If I were PM, I'd remind Britons they are Europeans, Nick Clegg tells WGS 2023

Britons are fighting against their geography and heritage, Meta president says

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Former British deputy prime minister Nick Clegg said Britons have been fighting against their “European destiny” since Brexit.

Mr Clegg, who served from 2010 to 2015 and is now the president of global affairs at Facebook parent Meta, spoke on the second day of the World Government Summit in Dubai.

In an on-stage session, he was asked by Omar Al Olama, Minister of State for Digital Economy, AI and Remote Working System, what his first decision would be if he were elected as UK’s prime minister today.

We are tectonically, historically and in culture a European nation, yet we seem to have sort of fought against geography and our European destiny
Nick Clegg

“In the United Kingdom, I would restore an appreciation of and respect for geography,” said Mr Clegg, who led the pro-European Union Liberal Democrats in a ruling coalition with the Conservative Party.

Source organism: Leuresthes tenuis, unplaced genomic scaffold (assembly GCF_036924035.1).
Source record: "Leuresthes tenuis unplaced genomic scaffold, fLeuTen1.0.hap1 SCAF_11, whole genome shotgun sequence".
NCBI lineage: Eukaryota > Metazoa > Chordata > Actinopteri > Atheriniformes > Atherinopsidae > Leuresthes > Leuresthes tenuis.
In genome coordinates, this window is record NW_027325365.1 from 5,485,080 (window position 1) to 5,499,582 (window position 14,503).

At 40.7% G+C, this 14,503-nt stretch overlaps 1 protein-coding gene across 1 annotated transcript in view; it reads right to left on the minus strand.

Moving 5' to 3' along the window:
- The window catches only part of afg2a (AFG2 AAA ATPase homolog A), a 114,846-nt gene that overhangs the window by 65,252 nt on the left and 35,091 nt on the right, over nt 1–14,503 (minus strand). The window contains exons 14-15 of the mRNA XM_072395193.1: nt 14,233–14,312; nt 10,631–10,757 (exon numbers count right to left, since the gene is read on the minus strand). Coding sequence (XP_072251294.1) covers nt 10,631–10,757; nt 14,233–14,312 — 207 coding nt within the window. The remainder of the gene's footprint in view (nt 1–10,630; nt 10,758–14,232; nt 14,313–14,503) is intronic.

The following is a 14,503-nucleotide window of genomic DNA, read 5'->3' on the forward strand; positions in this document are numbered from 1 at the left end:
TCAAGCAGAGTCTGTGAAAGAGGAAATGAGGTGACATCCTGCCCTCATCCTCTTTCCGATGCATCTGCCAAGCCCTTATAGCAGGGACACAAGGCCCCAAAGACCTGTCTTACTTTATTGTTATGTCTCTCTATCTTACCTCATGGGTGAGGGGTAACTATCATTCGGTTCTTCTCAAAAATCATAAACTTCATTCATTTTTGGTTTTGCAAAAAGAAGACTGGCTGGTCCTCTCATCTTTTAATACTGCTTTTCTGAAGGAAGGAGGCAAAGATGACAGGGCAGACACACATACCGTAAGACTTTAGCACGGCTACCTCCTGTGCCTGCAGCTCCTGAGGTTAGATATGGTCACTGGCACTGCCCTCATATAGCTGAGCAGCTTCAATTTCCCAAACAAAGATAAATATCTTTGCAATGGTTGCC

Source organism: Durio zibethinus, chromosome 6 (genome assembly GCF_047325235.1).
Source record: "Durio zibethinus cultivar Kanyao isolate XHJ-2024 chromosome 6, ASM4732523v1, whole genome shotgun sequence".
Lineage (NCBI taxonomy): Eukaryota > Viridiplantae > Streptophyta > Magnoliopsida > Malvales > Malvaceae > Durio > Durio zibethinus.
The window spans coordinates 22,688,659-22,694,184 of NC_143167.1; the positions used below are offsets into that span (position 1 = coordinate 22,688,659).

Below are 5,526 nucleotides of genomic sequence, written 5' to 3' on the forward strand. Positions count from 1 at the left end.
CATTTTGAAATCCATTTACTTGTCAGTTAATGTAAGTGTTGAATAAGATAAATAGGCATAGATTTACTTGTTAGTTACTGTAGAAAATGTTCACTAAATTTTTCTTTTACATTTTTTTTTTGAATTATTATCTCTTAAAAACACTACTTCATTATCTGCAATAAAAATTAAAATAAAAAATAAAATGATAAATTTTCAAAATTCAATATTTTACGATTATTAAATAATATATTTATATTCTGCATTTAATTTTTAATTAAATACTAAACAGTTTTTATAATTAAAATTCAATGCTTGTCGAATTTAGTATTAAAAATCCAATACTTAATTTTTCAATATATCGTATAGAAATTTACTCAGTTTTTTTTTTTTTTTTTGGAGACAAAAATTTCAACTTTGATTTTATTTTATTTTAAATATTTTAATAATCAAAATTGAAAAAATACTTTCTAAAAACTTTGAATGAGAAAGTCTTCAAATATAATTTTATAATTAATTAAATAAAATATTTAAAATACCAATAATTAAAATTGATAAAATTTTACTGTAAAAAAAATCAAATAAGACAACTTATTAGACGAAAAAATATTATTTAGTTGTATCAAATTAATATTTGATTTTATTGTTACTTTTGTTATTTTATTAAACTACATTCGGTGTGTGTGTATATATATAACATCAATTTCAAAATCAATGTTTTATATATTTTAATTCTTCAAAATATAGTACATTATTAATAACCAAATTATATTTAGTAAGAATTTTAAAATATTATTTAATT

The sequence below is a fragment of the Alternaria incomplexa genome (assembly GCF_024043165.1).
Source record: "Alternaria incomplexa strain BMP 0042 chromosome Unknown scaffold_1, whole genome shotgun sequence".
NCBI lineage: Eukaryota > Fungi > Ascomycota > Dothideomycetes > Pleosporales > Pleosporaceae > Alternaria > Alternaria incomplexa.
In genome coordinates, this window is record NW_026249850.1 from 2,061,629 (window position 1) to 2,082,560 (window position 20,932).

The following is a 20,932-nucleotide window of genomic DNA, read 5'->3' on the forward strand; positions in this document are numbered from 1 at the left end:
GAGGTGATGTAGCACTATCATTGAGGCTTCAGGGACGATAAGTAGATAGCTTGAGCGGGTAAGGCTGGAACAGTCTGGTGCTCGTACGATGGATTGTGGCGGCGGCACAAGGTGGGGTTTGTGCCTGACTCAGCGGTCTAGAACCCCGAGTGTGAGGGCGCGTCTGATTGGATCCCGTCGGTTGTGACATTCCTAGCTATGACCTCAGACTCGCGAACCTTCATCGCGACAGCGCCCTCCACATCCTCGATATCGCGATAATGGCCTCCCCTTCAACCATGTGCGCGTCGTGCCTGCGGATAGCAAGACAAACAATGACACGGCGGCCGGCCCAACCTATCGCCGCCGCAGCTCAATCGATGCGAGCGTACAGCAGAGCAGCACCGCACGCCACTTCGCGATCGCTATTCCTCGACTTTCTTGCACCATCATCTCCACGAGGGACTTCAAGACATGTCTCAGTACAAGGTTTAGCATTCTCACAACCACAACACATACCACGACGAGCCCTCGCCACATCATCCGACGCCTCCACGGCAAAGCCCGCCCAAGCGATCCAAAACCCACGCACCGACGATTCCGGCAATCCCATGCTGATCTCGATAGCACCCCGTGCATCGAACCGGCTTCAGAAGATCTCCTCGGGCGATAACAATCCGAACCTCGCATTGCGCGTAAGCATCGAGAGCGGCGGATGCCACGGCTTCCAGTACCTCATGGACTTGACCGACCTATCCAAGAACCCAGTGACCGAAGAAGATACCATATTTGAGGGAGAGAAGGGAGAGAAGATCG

“My own view is that ever since 2016, and the Brexit referendum, the country has been enveloped by this sort of furious debate which is trying to deny geography.

“We are tectonically, historically and in culture a European nation, and yet we seem to have sort of fought against geography and our European destiny.”

Several recent polls have shown that many Britons regretted Brexit. A Statista survey showed 54 per cent said it was wrong to leave, compared with 34 per cent who still backed it.

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When asked if he wanted to reverse Brexit, Mr Clegg said that “it was up to future generations”.

British Prime Minister Rishi Sunak said last month that Britain had made "huge strides" in taking up opportunities provided by leaving the EU, and had become an "independent nation".

Mr Clegg joined Meta, the company that owns Facebook, in 2018.

He spoke about how Meta is using artificial intelligence to improve its products, including helping reduce hate speech by 80 per cent on Facebook.

"We use AI systems already, for a whole range of things, also for protective reasons," he said.

"So, if you look at the, for instance, the reduction of measured hate speech on Facebook… how much hate speech can you find in terms in terms of proportional to total content on Facebook, it's now down to 0.02 per cent.

"That means that for every 10,000 bits of content that might scroll on your Facebook newsfeed will find two bits of hate speech.

“I wish it could be down to zero, I think it's going to be zero. But it's been reduced by I think around 80 per cent over the last two years because of advances in AI."

Updated: February 14, 2023, 12:24 PM